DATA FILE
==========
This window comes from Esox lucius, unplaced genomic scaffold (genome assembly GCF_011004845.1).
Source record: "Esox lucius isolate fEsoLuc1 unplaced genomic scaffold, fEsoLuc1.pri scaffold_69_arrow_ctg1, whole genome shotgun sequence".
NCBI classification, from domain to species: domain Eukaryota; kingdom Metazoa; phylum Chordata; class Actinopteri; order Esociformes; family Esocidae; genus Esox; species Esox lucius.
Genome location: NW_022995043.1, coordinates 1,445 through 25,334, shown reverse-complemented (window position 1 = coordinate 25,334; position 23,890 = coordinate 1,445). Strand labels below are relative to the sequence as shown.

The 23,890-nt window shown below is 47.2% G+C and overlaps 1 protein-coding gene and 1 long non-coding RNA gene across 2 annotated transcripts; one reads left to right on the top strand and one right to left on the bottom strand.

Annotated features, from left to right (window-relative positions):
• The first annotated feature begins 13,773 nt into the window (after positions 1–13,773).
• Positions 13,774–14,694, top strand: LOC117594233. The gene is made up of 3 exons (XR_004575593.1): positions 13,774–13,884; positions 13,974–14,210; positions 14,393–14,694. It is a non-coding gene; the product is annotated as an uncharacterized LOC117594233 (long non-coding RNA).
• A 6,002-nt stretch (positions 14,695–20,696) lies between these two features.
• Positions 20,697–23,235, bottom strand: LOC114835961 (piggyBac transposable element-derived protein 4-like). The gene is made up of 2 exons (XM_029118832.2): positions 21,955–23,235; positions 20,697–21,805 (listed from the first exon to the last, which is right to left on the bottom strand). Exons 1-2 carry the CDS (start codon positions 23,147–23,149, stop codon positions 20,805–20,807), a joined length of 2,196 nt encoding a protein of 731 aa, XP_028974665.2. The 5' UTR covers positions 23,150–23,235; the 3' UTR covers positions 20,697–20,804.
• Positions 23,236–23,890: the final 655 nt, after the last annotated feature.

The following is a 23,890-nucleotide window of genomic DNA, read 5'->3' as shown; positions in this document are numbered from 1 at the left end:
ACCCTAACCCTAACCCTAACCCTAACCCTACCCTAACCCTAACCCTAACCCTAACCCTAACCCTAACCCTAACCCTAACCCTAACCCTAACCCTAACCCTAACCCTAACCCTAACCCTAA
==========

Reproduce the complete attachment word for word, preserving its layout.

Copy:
This window comes from Esox lucius, unplaced genomic scaffold (genome assembly GCF_011004845.1).
Source record: "Esox lucius isolate fEsoLuc1 unplaced genomic scaffold, fEsoLuc1.pri scaffold_69_arrow_ctg1, whole genome shotgun sequence".
NCBI classification, from domain to species: domain Eukaryota; kingdom Metazoa; phylum Chordata; class Actinopteri; order Esociformes; family Esocidae; genus Esox; species Esox lucius.
Genome location: NW_022995043.1, coordinates 1,445 through 25,334, shown reverse-complemented (window position 1 = coordinate 25,334; position 23,890 = coordinate 1,445). Strand labels below are relative to the sequence as shown.

The 23,890-nt window shown below is 47.2% G+C and overlaps 1 protein-coding gene and 1 long non-coding RNA gene across 2 annotated transcripts; one reads left to right on the top strand and one right to left on the bottom strand.

Annotated features, from left to right (window-relative positions):
• The first annotated feature begins 13,773 nt into the window (after positions 1–13,773).
• Positions 13,774–14,694, top strand: LOC117594233. The gene is made up of 3 exons (XR_004575593.1): positions 13,774–13,884; positions 13,974–14,210; positions 14,393–14,694. It is a non-coding gene; the product is annotated as an uncharacterized LOC117594233 (long non-coding RNA).
• A 6,002-nt stretch (positions 14,695–20,696) lies between these two features.
• Positions 20,697–23,235, bottom strand: LOC114835961 (piggyBac transposable element-derived protein 4-like). The gene is made up of 2 exons (XM_029118832.2): positions 21,955–23,235; positions 20,697–21,805 (listed from the first exon to the last, which is right to left on the bottom strand). Exons 1-2 carry the CDS (start codon positions 23,147–23,149, stop codon positions 20,805–20,807), a joined length of 2,196 nt encoding a protein of 731 aa, XP_028974665.2. The 5' UTR covers positions 23,150–23,235; the 3' UTR covers positions 20,697–20,804.
• Positions 23,236–23,890: the final 655 nt, after the last annotated feature.

The following is a 23,890-nucleotide window of genomic DNA, read 5'->3' as shown; positions in this document are numbered from 1 at the left end:
ACCCTAACCCTAACCCTAACCCTAACCCTACCCTAACCCTAACCCTAACCCTAACCCTAACCCTAACCCTAACCCTAACCCTAACCCTAACCCTAACCCTAACCCTAACCCTAACCCTAA